Video: White House denies pressuring Sony to pull The Interview

Was this a question? CNN must have asked it, but at least until now everyone had blamed Sony and theater owners for caving into a high-stakes form of extortion. For the record, the White House denied having any role in Sony’s decision to stop the release of the $44 million dust-magnet, The Interview:

CNN raises a better question: do we call this terrorism, economic warfare, or extortion? We’ll get back to that in a moment. The White House certainly has assumed a central role in public relations after the attack, but conflicting reports call into question the initial conclusion that it was North Korea who engineered the hack. CBS News’ sources say that Pyongyang quarterbacked it, but ran it through a number of fronts to hide its origin:

Sources tell CBS News the sophisticated and damaging cyberattack against Sony Pictures originated in North Korea and flowed through a vast array of computer servers in other countries in an attempt to hide its origin.

Senior administration officials said Iran is another suspect, though others may have been involved, reports CBS News correspondent Major Garrett. Evidence is still being sifted.

But wait, say intel sources talking to Fox’s Catherine Herridge. North Korea may have been involved in the hack, but the attack was too sophisticated for the Kim regime. The specific tools used have been used by other, more sophisticated agencies of Iran, Russia, and China — and the initial demands from the hackers had nothing to do with The Interview:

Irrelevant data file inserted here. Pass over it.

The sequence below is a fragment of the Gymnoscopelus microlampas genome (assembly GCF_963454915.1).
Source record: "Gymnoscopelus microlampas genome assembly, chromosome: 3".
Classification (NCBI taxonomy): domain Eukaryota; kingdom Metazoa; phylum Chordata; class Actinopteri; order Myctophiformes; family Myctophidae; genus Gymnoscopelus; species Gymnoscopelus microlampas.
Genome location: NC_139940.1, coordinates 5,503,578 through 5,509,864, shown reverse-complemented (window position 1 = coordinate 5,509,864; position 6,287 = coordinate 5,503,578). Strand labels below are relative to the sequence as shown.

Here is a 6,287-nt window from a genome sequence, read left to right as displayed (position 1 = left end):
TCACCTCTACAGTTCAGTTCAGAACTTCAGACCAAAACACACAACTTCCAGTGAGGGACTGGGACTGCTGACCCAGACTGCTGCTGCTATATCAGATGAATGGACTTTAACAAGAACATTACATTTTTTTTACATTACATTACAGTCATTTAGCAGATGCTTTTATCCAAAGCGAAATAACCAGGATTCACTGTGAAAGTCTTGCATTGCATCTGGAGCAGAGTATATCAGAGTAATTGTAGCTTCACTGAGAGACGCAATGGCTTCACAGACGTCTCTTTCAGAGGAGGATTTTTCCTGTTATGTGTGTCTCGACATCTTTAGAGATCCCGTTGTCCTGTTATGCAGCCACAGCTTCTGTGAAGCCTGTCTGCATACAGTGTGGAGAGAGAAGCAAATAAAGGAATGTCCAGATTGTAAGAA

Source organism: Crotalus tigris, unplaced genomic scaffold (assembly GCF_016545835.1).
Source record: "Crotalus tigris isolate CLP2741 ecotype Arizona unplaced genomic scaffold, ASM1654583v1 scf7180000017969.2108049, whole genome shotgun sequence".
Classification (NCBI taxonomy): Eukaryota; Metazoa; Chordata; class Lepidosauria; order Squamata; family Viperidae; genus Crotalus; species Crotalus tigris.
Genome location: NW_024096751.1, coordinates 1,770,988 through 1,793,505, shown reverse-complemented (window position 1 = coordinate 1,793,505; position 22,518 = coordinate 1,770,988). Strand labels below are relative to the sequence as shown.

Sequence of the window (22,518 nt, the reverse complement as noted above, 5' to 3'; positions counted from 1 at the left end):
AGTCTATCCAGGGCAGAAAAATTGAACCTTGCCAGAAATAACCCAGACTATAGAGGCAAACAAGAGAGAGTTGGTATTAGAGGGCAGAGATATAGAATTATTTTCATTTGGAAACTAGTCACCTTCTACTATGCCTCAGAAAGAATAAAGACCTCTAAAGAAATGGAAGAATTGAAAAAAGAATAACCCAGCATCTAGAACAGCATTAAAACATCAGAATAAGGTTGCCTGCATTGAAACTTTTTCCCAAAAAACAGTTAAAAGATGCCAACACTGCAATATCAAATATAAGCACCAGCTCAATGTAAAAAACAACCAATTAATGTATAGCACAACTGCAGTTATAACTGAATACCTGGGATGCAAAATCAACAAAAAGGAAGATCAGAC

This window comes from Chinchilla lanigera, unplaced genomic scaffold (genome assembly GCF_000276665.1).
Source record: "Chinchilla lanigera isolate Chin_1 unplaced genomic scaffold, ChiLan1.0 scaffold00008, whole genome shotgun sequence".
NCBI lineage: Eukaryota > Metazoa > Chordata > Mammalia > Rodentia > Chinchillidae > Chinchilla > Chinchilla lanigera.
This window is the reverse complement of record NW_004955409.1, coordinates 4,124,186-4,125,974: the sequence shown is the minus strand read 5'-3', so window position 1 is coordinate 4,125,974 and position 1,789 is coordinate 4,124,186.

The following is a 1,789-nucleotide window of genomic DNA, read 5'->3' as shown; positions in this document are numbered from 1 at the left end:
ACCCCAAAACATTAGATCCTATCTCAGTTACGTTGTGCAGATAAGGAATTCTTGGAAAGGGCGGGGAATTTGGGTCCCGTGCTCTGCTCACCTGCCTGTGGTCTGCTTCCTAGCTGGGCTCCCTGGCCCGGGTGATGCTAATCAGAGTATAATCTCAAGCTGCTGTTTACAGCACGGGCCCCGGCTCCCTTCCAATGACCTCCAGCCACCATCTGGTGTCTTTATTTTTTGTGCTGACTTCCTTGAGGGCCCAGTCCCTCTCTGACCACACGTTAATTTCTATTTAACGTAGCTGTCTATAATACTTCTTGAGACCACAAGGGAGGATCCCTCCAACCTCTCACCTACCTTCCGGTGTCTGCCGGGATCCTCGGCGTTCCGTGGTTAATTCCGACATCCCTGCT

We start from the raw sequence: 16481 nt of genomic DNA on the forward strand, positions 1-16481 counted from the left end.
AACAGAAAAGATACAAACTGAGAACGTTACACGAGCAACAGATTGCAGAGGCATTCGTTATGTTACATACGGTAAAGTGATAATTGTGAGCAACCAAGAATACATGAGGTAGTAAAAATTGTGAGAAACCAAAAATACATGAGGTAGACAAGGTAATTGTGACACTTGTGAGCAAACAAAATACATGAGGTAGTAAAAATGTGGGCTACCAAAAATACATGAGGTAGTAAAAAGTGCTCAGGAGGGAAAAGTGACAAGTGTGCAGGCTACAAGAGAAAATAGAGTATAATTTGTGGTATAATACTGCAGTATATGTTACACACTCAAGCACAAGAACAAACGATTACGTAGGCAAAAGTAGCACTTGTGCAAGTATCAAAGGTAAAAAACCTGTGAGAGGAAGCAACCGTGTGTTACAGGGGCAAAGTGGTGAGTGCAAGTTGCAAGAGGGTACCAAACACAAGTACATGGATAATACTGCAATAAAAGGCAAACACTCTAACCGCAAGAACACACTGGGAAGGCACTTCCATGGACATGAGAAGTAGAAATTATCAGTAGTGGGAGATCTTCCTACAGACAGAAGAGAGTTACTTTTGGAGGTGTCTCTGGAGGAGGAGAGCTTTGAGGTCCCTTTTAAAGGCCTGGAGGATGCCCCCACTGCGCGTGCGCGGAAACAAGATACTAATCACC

The U.S. investigation into the recent hacking attack at Sony Pictures Entertainment has turned up evidence that does not point to North Korea as the “sole entity” in the case, but rather, raises the possibility that Iran, China or Russia may have been involved, an intelligence source told Fox News on Thursday.

Earlier Thursday, Fox News confirmed that the FBI is pointing a digital finger at North Korea for the attack.

The source pointed to the sophistication of malware “modules or packets” that destroyed the Sony systems — on a level that has not been seen from North Korea in the past — but has been seen from Iran, China and Russia.

There is no evidence of a forced entry into the Sony systems, pointing to an insider threat or stolen credentials. And the first emails sent to Sony, described as blackmail or extortion, included demands unrelated to the movie.

Overall, this seems to qualify as terrorism, economic warfare, and extortion all at the same time. The terrorism piece was obvious in the threat made to theater owners for showing the film, to which the cinema chains caved. The extortion is equally obvious. The economic warfare piece might be a little harder to grasp, but it’s very much a possibility — especially since the US and its allies are waging economic warfare against three of the main suspects: Iran, Russia, and North Korea, with sanctions for various reasons. This could easily be a retaliation on another front, by one of the nations or an alliance between them. Although Sony is a Japanese firm rather than an American company, the attack hit its US subsidiary hardest and with the most public impact.

If that’s the case, then US firms of all kinds had better batten down the hatches, because we may well be in the middle of a techological/economic war that will not stop at vulgarian comedies at the cinema.